Don Giovanni

Do we really need to sex up opera?

A new production about Anna Nicole Smith and the arrival of 3D broadcasts aim to widen the appeal of an art form that is perceived as elitist.

Independent Classical: Rene Jacobs podcast

Rene Jacobs: singer, conductor, scholar, archivist, alchemist, teacher. In recent years he's been "rehabilitating" the Mozart operas for the Harmonia Mundi label, eradicating 19th century retouchings and stylistic anomalies in order to restore these great works to their vibrant original colours.

Anthony Rolfe Johnson: British tenor who excelled in the works of

The British tenor Anthony Rolfe Johnson was one of the finest exponents in his generation of the roles originally sung by Peter Pears in the operas of Benjamin Britten. However, his interpretations were in no way copies of the senior tenor's idiosyncratic versions; rather, they were recreations of the music that perfectly suited his own voice and style. His other favourite opera composers were Monteverdi and Mozart, while he sang the great Bach Passions and Handel oratorios throughout his career. As a recitalist he was a founder member of the Songmakers' Almanac and specialised in Schubert lieder and Britten's canticles. He also became an excellent conductor, especially of operas in which he had himself sung, such as Monteverdi's L'Orfeo.

Cesare Siepi: Opera singer celebrated for his portrayal of

The Italian bass Cesare Siepi was one of the finest exponents of Mozart's Don Giovanni to tread the opera stage in the second half of the 20th century. He sang the role 71 times in New York at the Metropolitan Opera; he sang it at La Scala in Milan, the Vienna State Opera, the Salzburg Festival, the Royal Opera House in London and many other places. He was also a powerful King Philip II in Don Carlos and sang at least eight or nine other of Verdi's rewarding bass roles. His range easily extended to Wagner, sung in Italian at La Scala and in German at the Met. His beautiful voice, strong, warm and supple, allied to good looks and a splendid stage presence, brought him a popularity that lasted throughout his long career.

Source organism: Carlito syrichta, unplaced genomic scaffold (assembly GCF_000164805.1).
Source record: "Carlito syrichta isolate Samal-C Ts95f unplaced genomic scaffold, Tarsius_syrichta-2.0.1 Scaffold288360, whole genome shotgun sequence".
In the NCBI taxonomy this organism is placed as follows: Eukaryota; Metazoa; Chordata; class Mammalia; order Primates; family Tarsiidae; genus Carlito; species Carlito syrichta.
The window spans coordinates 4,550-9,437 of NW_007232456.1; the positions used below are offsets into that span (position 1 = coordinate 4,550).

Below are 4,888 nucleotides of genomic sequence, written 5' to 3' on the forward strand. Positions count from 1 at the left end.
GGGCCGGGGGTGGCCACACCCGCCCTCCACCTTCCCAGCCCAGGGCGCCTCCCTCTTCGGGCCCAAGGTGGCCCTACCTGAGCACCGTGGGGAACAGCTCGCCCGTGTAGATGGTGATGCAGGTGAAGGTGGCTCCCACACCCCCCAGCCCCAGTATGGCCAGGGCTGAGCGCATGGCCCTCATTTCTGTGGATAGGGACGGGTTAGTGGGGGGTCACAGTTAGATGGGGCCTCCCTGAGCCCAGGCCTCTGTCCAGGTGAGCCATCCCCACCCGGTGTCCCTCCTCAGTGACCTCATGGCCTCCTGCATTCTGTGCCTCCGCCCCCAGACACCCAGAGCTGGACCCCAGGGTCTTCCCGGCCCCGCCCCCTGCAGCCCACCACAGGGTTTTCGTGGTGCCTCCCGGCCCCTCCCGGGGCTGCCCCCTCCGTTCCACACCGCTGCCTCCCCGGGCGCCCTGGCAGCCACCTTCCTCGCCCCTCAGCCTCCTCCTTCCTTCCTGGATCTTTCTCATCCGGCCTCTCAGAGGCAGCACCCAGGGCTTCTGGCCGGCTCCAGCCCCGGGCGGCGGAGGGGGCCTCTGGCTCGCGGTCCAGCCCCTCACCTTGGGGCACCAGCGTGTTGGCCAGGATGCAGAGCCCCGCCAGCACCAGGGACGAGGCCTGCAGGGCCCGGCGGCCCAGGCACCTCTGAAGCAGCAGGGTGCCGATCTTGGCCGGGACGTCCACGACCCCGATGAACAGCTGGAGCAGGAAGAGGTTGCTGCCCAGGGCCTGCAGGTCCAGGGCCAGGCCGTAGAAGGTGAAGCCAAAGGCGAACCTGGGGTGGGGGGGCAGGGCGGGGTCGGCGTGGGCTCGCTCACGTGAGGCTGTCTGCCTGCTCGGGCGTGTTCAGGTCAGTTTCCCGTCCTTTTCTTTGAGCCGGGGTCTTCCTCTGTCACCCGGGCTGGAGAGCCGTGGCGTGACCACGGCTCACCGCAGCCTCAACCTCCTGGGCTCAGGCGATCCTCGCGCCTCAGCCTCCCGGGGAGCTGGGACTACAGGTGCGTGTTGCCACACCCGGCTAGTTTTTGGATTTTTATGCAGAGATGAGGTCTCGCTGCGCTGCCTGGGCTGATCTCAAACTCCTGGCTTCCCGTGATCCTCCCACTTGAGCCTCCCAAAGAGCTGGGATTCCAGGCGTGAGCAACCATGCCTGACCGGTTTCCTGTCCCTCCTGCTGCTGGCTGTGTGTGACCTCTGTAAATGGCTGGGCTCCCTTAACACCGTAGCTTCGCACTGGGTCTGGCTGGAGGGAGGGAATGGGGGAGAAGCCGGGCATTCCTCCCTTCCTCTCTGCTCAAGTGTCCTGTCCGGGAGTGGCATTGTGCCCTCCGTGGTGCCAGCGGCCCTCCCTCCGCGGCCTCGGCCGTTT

Michael Haneke: Bleak house

Audiences going to see films directed by this studious Austrian have learnt to brace themselves. His latest may be the most unsettling of the lot

Ian Wallace: Bass baritone celebrated for his 'buffo' roles –

Opera singer and actor, broadcaster, writer, cabaret artist, compere and raconteur, Ian Wallace – a true Scot, and sometimes a kilted one – discovered quite early in his life that he had a talent for entertaining people. But his comprehensive success in this convivial activity was achieved despite what most people would regard as serious handicaps: he had no formal training as singer or actor; and he was critically ill, in his 20s, with testicular and spinal tuberculosis. That his father, the Dunfermline MP, Sir John Wallace, hoped that he would succeed at the Bar, did not make his path any the less problematic.

Overtures, arias and... tweets: The world's first Twitter opera

The libretto has been taken from the sublime to a ridiculous conclusion. Instead of a "little book" - its literal meaning – the latest, and most avant-garde, of operas will feature little "tweets". In a blatant attempt to shake off its fusty image, the Royal Opera House has teamed up with the micro-blogging site to produce The Twitter Opera with a libretto composed entirely of public tweets.

Robert Levin, Queen Elizabeth Hall, London

The Haydn season kicked off with the obligatory splurge on Radio 3, and a massed charge led by Andras Schiff at the Wigmore Hall, but the really interesting thing was what the musicologist and fortepianist Robert Levin was doing at the Southbank. We quite often hear the fortepiano in these period-conscious days, but, sandwiched between performances on modern instruments, it always ends up sounding thin and a little bit impotent – so attuned are our ears to the luxurious richness of the Steinway.

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